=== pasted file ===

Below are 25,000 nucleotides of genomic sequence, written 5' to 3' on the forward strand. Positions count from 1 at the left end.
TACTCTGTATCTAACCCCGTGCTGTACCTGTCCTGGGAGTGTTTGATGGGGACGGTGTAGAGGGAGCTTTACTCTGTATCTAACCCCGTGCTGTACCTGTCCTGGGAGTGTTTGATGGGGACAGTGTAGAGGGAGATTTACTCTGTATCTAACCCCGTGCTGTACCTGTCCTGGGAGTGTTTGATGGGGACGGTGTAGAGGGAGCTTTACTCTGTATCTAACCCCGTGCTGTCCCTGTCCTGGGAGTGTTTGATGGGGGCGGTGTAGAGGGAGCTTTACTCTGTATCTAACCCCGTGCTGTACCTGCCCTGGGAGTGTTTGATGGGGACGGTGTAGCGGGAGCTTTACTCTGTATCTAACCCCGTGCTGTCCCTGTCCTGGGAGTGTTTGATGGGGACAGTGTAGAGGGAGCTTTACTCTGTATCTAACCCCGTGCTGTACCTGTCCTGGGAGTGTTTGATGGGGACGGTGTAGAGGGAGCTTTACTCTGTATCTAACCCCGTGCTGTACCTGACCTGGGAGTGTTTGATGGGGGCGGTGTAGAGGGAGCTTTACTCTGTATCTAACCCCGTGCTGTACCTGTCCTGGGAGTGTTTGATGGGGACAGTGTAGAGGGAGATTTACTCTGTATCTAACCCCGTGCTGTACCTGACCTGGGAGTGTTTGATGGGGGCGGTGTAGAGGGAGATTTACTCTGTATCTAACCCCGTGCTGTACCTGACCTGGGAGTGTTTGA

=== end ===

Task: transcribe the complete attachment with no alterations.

Below are 25,000 nucleotides of genomic sequence, written 5' to 3' on the forward strand. Positions count from 1 at the left end.
TACTCTGTATCTAACCCCGTGCTGTACCTGTCCTGGGAGTGTTTGATGGGGACGGTGTAGAGGGAGCTTTACTCTGTATCTAACCCCGTGCTGTACCTGTCCTGGGAGTGTTTGATGGGGACAGTGTAGAGGGAGATTTACTCTGTATCTAACCCCGTGCTGTACCTGTCCTGGGAGTGTTTGATGGGGACGGTGTAGAGGGAGCTTTACTCTGTATCTAACCCCGTGCTGTCCCTGTCCTGGGAGTGTTTGATGGGGGCGGTGTAGAGGGAGCTTTACTCTGTATCTAACCCCGTGCTGTACCTGCCCTGGGAGTGTTTGATGGGGACGGTGTAGCGGGAGCTTTACTCTGTATCTAACCCCGTGCTGTCCCTGTCCTGGGAGTGTTTGATGGGGACAGTGTAGAGGGAGCTTTACTCTGTATCTAACCCCGTGCTGTACCTGTCCTGGGAGTGTTTGATGGGGACGGTGTAGAGGGAGCTTTACTCTGTATCTAACCCCGTGCTGTACCTGACCTGGGAGTGTTTGATGGGGGCGGTGTAGAGGGAGCTTTACTCTGTATCTAACCCCGTGCTGTACCTGTCCTGGGAGTGTTTGATGGGGACAGTGTAGAGGGAGATTTACTCTGTATCTAACCCCGTGCTGTACCTGACCTGGGAGTGTTTGATGGGGGCGGTGTAGAGGGAGATTTACTCTGTATCTAACCCCGTGCTGTACCTGACCTGGGAGTGTTTGA